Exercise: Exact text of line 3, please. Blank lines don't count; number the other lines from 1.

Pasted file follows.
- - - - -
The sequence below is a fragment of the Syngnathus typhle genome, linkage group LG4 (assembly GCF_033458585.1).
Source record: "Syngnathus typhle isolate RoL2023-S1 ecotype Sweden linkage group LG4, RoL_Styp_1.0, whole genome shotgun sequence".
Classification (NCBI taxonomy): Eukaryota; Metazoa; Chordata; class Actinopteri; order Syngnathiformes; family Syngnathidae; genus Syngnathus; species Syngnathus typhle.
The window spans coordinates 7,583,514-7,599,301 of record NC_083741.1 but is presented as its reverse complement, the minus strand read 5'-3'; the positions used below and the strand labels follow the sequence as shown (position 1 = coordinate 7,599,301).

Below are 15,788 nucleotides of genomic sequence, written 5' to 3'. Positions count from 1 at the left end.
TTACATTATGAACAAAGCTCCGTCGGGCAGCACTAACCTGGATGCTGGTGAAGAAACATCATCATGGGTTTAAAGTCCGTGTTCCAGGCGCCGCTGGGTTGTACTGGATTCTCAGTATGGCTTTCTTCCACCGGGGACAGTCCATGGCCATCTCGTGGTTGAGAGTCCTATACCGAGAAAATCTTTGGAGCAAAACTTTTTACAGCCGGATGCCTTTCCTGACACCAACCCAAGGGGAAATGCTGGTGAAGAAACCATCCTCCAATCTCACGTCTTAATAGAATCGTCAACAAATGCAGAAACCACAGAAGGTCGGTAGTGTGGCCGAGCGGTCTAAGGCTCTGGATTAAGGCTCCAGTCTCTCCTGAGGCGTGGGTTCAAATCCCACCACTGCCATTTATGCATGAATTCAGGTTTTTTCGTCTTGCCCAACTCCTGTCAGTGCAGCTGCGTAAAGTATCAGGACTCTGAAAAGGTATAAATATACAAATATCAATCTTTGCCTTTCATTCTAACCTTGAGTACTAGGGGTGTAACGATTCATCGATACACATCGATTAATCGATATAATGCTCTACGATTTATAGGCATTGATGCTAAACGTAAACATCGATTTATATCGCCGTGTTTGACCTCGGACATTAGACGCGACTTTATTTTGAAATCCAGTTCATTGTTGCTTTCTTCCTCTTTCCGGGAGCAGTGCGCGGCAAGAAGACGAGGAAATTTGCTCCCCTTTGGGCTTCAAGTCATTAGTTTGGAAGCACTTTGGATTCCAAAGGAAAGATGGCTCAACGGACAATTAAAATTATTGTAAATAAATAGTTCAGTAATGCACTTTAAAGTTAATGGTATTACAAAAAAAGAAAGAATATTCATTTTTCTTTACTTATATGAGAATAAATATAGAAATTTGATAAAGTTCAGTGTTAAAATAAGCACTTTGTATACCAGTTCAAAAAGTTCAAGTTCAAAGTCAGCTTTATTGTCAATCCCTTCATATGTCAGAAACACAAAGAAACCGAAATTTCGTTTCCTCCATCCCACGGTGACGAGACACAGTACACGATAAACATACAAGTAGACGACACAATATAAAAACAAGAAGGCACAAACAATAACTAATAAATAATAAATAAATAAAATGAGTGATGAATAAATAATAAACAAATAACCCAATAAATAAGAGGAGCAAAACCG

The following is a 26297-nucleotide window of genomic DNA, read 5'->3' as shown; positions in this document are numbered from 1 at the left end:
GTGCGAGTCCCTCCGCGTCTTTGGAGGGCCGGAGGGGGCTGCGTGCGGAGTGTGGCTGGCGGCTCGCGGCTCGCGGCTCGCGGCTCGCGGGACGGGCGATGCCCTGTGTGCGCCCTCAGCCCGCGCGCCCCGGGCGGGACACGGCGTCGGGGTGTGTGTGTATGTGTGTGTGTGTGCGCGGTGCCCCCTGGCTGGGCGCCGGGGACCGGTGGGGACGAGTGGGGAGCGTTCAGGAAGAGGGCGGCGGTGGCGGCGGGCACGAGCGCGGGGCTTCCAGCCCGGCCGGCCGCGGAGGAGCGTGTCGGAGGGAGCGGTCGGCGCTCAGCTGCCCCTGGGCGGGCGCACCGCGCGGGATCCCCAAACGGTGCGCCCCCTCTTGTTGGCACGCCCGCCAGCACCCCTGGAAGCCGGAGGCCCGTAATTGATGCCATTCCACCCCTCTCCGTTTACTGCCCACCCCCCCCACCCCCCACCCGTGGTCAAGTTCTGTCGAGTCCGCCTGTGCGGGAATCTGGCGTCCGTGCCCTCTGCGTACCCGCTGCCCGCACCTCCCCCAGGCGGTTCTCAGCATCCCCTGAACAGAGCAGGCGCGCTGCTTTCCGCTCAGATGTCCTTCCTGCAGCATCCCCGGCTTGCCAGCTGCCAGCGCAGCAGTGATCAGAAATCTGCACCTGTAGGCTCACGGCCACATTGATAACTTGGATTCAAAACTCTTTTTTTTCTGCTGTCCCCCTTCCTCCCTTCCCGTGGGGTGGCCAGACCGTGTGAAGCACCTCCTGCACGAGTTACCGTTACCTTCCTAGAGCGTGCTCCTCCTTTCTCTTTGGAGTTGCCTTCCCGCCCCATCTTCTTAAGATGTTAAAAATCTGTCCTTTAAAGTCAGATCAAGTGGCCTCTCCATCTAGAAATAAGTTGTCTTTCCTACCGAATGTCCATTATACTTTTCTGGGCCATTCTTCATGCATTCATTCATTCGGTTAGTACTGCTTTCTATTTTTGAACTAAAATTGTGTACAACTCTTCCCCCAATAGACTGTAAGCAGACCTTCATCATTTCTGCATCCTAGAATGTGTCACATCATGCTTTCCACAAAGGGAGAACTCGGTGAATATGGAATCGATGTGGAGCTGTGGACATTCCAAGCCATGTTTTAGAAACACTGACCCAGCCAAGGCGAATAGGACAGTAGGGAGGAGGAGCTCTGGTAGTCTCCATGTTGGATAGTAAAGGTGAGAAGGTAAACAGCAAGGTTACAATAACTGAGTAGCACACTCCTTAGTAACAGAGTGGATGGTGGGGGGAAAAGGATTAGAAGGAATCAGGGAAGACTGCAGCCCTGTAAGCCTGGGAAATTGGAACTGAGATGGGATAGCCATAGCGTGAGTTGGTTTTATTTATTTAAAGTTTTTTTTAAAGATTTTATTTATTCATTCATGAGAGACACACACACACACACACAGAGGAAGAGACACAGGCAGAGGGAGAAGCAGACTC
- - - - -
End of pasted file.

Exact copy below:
Classification (NCBI taxonomy): Eukaryota; Metazoa; Chordata; class Actinopteri; order Syngnathiformes; family Syngnathidae; genus Syngnathus; species Syngnathus typhle.